Thank you so much for this. It is wonderful to see and support kindness everywhere as it really uplifts ourselves as parents and supports us in this often lonely gentle path in parenting. I choose gentleness and am not perfect but decidedly choose to steer clear of the awfulness and meanness so many parents sadly choose. We are growing the next generation and how we parent matters!!! Hugs

  5. Thank you! I agree completely.

  6. Serenity

    Wonderfully said, Jen! I, too, opt out. Show me the kindness!

  7. This is my new favorite quote:
    “In my life, in my world, I will celebrate kindness. I will cheer for compassion. I will stand up for grace, and forgiveness, and gentle communication.”

    So, thank you for that! I have lived this way with my children for over 18 years now. It’s amazing! And I truly believe it changes the world. Thank you for writing such a beautiful post.

  8. Raewyn

    Jen’ I am a gratefully married for 33 years -mother of two( young? ) adult sons…(think I just need to say ‘adult’ sons now : ) since they are 24 and 29 respectively…and the premise of your words bring tears because I wish more people understood the importance of that trust in attachment and not as far as we can…. (keeping a big picture perspective on our parenting values…) ever using shame to parent….

    I remember getting laughed at around our family table – as a young mum – for saying I didn’t believe in hitting our children…reinforcing my position by saying…I would hate to be responsible for the look of fear in my childs eyes…and because I knew…if i was smacking them – it would be me that was out of control..not them…. I’d say almost 10 /10.If my kids were having a bad day …it was because I was…I learned that it was me that needed the rescue remedy at times ..and for my own stuff I was processing …not because of the boys behaviour….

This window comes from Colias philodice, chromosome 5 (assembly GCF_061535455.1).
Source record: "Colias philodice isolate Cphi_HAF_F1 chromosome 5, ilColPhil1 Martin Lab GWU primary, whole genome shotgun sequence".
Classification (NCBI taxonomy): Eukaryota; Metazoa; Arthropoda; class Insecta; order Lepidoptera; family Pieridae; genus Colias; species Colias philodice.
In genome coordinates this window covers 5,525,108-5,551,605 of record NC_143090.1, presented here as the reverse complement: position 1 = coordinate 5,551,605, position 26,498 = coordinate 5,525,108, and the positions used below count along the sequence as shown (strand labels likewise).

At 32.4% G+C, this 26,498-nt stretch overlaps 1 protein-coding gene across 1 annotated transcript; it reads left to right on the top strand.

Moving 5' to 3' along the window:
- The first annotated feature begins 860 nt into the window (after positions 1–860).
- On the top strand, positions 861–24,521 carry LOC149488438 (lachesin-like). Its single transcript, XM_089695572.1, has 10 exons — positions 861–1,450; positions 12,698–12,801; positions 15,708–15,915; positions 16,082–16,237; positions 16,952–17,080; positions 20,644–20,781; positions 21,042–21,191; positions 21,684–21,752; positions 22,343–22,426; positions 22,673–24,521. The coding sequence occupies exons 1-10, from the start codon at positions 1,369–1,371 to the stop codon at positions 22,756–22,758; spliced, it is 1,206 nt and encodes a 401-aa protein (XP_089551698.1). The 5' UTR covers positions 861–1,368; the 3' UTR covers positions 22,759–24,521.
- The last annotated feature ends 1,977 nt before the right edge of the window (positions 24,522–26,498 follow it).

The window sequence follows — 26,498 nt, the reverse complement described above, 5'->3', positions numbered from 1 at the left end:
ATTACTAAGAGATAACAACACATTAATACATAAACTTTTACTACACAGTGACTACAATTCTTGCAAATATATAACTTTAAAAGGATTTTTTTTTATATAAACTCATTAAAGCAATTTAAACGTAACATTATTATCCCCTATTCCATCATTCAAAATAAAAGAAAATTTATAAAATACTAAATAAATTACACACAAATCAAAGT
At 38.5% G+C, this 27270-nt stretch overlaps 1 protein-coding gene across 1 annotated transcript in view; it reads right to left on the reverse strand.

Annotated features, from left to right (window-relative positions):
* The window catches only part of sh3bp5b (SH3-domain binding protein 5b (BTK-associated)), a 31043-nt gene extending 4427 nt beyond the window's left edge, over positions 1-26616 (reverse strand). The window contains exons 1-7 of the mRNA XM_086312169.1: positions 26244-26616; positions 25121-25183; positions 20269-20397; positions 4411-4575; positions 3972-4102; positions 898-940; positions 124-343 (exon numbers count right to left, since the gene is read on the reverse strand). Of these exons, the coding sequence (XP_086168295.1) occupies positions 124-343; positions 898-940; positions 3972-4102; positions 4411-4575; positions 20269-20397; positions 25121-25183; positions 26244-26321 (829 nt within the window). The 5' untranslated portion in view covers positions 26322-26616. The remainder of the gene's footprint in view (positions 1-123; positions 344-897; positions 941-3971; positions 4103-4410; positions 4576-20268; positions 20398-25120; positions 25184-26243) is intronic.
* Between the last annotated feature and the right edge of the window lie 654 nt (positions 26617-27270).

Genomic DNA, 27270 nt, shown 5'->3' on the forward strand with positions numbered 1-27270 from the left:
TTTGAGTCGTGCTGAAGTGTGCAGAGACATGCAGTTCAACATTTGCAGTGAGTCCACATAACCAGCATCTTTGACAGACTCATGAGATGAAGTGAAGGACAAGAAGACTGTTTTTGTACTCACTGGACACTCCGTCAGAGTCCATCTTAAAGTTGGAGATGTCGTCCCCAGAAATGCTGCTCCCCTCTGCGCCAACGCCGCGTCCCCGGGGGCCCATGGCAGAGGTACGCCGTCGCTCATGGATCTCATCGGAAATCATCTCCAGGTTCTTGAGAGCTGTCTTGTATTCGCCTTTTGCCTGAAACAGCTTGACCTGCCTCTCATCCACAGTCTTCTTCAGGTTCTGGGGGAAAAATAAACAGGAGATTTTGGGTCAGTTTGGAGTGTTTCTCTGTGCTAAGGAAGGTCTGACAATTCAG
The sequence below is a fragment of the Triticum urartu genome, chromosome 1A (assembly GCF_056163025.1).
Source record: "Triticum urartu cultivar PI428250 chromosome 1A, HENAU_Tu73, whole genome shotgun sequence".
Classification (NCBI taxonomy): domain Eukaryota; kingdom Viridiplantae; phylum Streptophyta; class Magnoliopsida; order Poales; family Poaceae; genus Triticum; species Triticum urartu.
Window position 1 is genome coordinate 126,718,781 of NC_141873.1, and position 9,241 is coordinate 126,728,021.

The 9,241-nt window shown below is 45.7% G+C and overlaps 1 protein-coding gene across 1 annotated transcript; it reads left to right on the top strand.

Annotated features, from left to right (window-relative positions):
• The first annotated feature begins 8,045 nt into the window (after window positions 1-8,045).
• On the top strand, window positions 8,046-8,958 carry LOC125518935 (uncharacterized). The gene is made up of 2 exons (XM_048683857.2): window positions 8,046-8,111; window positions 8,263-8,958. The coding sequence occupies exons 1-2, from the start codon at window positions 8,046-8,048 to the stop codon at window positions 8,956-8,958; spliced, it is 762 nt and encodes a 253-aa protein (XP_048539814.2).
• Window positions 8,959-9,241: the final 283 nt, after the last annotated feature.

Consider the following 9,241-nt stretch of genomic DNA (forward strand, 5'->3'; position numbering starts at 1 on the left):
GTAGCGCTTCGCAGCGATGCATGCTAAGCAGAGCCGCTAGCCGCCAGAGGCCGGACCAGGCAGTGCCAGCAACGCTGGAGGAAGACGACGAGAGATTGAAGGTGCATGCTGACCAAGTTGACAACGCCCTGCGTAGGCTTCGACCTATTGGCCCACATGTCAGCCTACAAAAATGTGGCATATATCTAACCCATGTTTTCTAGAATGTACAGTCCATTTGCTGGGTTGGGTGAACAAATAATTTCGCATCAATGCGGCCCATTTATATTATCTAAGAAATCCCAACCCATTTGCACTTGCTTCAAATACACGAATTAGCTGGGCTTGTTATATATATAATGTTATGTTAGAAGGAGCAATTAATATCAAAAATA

Respectful communication….absolutely communicating every day how deeply loved they are…Asking questions that encourage their intelligent thinking…saying “Wow…you are making a decision to try that…I will come up (that big slide ) behind you..rather than “be careful…or “No!!” in their explorations….continually looking for individual and unique ways of encouraging their strengths and interests….Eventually being ‘wrapped aka jealous’ that their overseas trips outnumbered ours during high school opportunity years : )

    Please don’t hear a perfect parent being extolled here…or condemnation of anyones’ experience so far…I had severe post natal anxiety / depression after our eldest son was born (living 6 hours from family support and thinking I had to be a perfect mum and wife…uh uh!!) .. …and needed to process alot of family of origin stuff in becoming a ‘Mum’ myself… but wow…I tearfully type…with two degree qualifications in my kite of experience…that Parenting – is absolutely and hands down – my most satisfying and awe inspiring career…And I am imaging ‘Nanahood’ when it comes will be the Masters or the Doctorate….

    Lots of love to all the parents reading this – and may Jen’s writing encourage all of us to look again with wonder…and with gratitude for the privilege..of having a key role in secure attachment…exploration and identity strength building for our little ones (and big ones!!) xxxRaewyn (NZ)